Corruption and Lady Health Workers

HOW do you deal with deceit, dishonesty and debasement in your day-to-day life? Sounds like an existential question. Substitute the three D’s with a single word, ‘corruption’, and the question loses its dimensions and sounds almost clichéd.

Inducted into the Urdu lexicon and used ad nauseam in our popular political discourse, the word when deconstructed in a specific context holds a mirror up to ordinary lives made difficult through avarice and misuse of entrusted power. A look at ‘corruption’ through the perspective of Lady Health Workers (LHWs) explains why corruption is termed by the UN on the International Anti-Corruption Day (observed two weeks ago) as one of the biggest obstacles to achieving the Sustainable Development Goals and a formidable hurdle in the path of “development, peace and security”.

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Workers in FATA

Published in Dawn November 28th, 2016

FOR decades, the Federally Administered Tribal Areas (Fata) presented an image of its people as fierce, loyal to tribal customs, and living under the harsh colonial-era Frontier Crimes Regulations (FCR), 1901. Later, this image was replaced with that of the militants and religious extremists at war with the state and amongst themselves.

Far from the area, we somehow failed to imagine them as ordinary people like ourselves going about life, struggling to earn a livelihood and dreaming of a better tomorrow — but in a war-torn region whilst yearning to be free of the FCR.

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Ship of Sorrows

Published in Dawn, November 6th, 2016

FOR millennia, the symbol of the ship epitomised hope and the promise of new horizons. With the discoveries of new lands and the onset of trade, the image of the ship was besmirched with the sufferings of human cargo — the slaves — transported in and out of continents. Then, more recently, emerged the phenomenon of boats full of refugees and immigrants capsizing on Western shores. What remains hidden, or not so visible, in our collective consciousness is the story of ships being broken down across South Asia’s shores, bringing in their wake death and despair to those who dismantle, bit by bit, the decaying, hazardous, mammoth machines.

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Brick and Bondage

Published in Dawn November 1st, 2016

ONE of the many trials and tribulations of workers engaged in brick-making was reflected in the recent news of their children protesting against the closure of three schools, facilitated by an NGO and supported by the Sindh Education Foundation, at the brick kilns in Tando Hyder in Sindh.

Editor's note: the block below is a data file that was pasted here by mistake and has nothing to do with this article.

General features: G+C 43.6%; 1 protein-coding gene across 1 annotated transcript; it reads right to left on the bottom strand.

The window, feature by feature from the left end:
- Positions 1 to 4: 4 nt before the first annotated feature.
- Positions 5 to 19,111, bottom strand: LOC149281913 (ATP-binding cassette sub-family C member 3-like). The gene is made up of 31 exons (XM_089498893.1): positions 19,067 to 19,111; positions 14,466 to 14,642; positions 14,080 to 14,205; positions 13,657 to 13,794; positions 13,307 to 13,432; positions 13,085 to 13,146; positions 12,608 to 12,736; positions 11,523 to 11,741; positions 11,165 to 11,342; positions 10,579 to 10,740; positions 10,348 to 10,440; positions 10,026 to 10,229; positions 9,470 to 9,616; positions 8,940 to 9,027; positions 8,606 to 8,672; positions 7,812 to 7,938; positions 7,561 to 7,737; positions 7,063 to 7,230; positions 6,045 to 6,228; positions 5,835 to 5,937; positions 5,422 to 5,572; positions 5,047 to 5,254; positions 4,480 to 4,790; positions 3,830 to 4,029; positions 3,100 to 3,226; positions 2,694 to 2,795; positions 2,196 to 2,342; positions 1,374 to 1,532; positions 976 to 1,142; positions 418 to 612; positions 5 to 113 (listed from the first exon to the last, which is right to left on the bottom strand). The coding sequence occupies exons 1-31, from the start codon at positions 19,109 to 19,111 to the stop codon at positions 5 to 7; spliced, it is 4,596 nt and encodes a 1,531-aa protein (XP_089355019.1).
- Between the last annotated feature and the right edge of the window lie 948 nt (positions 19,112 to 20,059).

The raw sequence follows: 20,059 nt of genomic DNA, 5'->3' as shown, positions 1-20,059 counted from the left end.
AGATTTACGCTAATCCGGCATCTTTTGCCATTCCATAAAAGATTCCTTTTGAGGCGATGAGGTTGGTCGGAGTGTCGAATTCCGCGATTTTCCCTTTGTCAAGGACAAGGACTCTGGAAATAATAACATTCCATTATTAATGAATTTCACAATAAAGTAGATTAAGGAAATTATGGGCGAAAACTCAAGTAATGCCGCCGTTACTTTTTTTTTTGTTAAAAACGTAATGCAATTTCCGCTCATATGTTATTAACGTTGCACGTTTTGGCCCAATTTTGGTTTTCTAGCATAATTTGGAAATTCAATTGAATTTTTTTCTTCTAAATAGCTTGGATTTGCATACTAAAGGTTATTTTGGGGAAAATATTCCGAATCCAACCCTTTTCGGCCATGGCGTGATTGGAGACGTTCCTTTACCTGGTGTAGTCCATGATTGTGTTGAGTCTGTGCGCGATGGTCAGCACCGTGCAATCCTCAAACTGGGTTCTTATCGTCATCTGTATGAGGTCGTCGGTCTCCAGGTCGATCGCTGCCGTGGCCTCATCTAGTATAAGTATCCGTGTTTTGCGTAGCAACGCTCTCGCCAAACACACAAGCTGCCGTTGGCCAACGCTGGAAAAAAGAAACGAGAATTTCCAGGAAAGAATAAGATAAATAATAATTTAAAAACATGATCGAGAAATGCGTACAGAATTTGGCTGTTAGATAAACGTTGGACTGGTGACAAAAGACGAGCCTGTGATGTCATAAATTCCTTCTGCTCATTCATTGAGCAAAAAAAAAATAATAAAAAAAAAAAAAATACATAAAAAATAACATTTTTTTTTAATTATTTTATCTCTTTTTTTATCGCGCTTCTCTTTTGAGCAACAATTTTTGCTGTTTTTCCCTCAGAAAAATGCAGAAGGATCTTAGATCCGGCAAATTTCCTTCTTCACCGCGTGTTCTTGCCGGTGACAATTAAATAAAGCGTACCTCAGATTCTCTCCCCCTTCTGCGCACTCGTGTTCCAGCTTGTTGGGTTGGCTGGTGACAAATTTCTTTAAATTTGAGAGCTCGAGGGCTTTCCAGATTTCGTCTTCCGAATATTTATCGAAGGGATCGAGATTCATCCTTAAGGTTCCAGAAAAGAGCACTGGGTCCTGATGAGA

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Combating Silicosis

Published in Dawn October 16th, 2016

IT may sound like a strange word for many of us urban dwellers, yet for those involved in the world of hazardous work it raises alarm — silicosis is an incurable lung disease that leads to respiratory failure and death.

Caused by inhaling silica dust while engaged in industrial operations such as mining, quarrying, sandblasting, rock-drilling, road construction and stone masonry, silicosis afflicts tens of millions of workers and kills thousands of people every year worldwide, according to ILO. The silver lining is that the disease is preventable and thus European countries, the US and Canada have reduced its incidence to a minimum. In South Asia, however, including Pakistan, silicosis mortality rate remains very high.

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Islamophobia in America

Published in Dawn September 28th, 2016

THE US elections have stoked excitement and fear among all, in and outside the country. The liberals hate Trump whom they think is dangerous and reckless and backed by uncouth rednecks; they say he would play havoc with civil rights if in power. A white Democrat American said (jokingly) to me that she would seek political asylum in Pakistan if Trump won.

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The Forgotten

Published in Dawn, September 16th, 2016

WHILE mainstream America goes through the frenzy of the November elections speculating and forecasting among co-workers, debating and fighting among friends and family, glued to social media, waiting for the first presidential general election debate thousands of Native Americans from all over the country have travelled to and gathered in North Dakota to put up a strong fight for their rights to water and their ancestral land, the Standing Rock Sioux Reservation.

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